Alcohol Use and Older Adults
How Alcohol Affects Safety
Even a Small Amount Can Be Dangerous
Drinking even a small amount of alcohol can lead to dangerous or even deadly situations. Drinking can impair a person's judgment, coordination, and reaction time. This increases the risk of falls, household accidents, and car crashes. Alcohol is a factor in 60 percent of fatal burn injuries, drownings, and homicides and in 40 percent of fatal motor vehicle crashes, suicides, and fatal falls. People who plan to drive, use machinery, or perform other activities that require attention, skill, or coordination should not drink.
Bad for the Bones
In older adults, too much alcohol can lead to balance problems and falls, which can result in hip or arm fractures and other injuries. Older people have thinner bones than younger people, so their bones break more easily. Studies show that the rate of hip fractures in older adults increases with alcohol use.
Drinking and Driving
Adults of all ages who drink and drive are at higher risk of traffic accidents and related problems than those who do not drink. Drinking slows reaction times and coordination and interferes with eye movement and information processing. People who drink just a moderate amount can have traffic accidents, possibly resulting in injury or death to themselves and others. Even without alcohol, the risk of crashes goes up starting at age 55. Also, older drivers tend to be more seriously hurt in crashes than younger drivers. Alcohol adds to these age-related risks.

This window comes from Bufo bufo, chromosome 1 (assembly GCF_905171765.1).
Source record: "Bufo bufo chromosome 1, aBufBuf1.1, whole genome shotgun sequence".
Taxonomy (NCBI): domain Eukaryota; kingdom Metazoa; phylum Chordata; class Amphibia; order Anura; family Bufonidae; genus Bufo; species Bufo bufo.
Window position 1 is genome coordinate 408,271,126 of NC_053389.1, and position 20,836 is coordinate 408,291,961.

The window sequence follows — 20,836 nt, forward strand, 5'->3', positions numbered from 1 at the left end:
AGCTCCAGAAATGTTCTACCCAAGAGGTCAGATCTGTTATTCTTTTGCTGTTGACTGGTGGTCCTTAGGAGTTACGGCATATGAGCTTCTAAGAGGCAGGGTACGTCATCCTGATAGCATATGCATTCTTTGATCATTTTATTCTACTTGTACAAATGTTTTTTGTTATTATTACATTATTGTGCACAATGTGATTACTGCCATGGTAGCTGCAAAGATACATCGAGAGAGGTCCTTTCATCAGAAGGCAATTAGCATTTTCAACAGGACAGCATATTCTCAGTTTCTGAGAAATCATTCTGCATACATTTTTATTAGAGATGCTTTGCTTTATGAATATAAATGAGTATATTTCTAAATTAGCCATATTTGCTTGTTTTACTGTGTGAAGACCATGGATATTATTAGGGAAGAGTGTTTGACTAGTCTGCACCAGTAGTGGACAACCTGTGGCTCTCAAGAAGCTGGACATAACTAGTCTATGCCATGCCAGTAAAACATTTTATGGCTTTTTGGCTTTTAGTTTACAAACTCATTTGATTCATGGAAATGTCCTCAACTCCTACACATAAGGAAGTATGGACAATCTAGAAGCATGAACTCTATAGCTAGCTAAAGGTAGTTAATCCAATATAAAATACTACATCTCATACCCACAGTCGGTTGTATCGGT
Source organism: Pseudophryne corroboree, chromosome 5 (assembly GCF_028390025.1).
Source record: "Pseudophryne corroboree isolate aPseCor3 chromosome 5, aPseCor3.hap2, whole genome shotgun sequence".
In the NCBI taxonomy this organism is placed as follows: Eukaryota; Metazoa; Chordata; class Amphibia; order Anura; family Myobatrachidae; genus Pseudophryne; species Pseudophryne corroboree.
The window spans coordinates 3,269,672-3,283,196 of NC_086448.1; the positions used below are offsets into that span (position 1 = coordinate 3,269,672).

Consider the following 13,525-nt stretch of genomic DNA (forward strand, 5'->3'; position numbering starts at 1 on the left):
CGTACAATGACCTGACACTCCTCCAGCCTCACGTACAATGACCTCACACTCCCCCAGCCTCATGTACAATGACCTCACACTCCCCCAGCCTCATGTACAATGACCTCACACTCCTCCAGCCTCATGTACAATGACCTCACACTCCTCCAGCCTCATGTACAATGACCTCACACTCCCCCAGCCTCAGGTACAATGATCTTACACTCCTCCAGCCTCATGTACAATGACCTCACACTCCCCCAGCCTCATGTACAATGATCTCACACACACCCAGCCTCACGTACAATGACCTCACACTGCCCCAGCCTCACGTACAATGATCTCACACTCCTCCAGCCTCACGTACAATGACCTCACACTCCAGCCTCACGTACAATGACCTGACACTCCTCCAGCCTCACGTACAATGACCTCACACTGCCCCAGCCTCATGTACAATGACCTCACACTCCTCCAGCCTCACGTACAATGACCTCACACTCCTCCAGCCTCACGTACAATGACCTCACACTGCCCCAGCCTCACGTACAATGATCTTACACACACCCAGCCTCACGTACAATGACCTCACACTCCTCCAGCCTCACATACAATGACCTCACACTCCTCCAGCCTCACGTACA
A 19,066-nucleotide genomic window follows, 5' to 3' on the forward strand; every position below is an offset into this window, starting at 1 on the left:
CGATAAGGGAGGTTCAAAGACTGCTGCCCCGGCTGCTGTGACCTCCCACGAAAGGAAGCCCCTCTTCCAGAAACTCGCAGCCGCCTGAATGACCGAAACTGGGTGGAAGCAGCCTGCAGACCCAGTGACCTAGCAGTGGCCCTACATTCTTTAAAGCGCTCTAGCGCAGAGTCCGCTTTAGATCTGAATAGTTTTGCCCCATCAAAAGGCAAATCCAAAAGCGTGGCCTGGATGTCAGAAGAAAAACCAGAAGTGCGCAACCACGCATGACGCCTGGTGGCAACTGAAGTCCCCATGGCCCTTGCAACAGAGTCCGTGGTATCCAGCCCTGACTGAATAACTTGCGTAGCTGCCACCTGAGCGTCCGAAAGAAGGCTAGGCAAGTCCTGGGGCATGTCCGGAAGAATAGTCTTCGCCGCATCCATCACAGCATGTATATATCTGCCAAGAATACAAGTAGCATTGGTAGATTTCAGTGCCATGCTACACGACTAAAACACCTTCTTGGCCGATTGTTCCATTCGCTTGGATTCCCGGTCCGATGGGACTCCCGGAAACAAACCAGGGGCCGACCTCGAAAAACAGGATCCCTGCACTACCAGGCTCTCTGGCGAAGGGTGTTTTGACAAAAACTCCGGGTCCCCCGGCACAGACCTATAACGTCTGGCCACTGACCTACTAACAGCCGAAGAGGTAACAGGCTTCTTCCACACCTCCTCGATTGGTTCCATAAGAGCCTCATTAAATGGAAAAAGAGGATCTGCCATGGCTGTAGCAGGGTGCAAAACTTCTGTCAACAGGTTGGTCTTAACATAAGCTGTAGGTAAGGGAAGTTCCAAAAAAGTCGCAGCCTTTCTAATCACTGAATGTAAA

In all states, it is against the law for people to drive if their blood alcohol concentration (BAC) is above a specific level. Blood alcohol concentration measures the percentage of ethanol -- the chemical name for alcohol -- in a person's blood. The higher the BAC, the more impaired a person is. The amount of alcohol consumed, gender, weight, and body fat all affect a person's BAC. A BAC below the legal limit can still impair driving skills. Some people are impaired even when they don't think they are. If you plan to drive, don't drink. If you drink, let someone else who has not been drinking do the driving.
Drinking and Relationships
Alcohol misuse and abuse can strain relationships with family members, friends, and others. At the extreme, heavy drinking can contribute to domestic violence and child abuse or neglect. Alcohol use is often involved when people become violent as well as when they are violently attacked. If you feel that alcohol is endangering you or someone else, call 911 or get other help right away.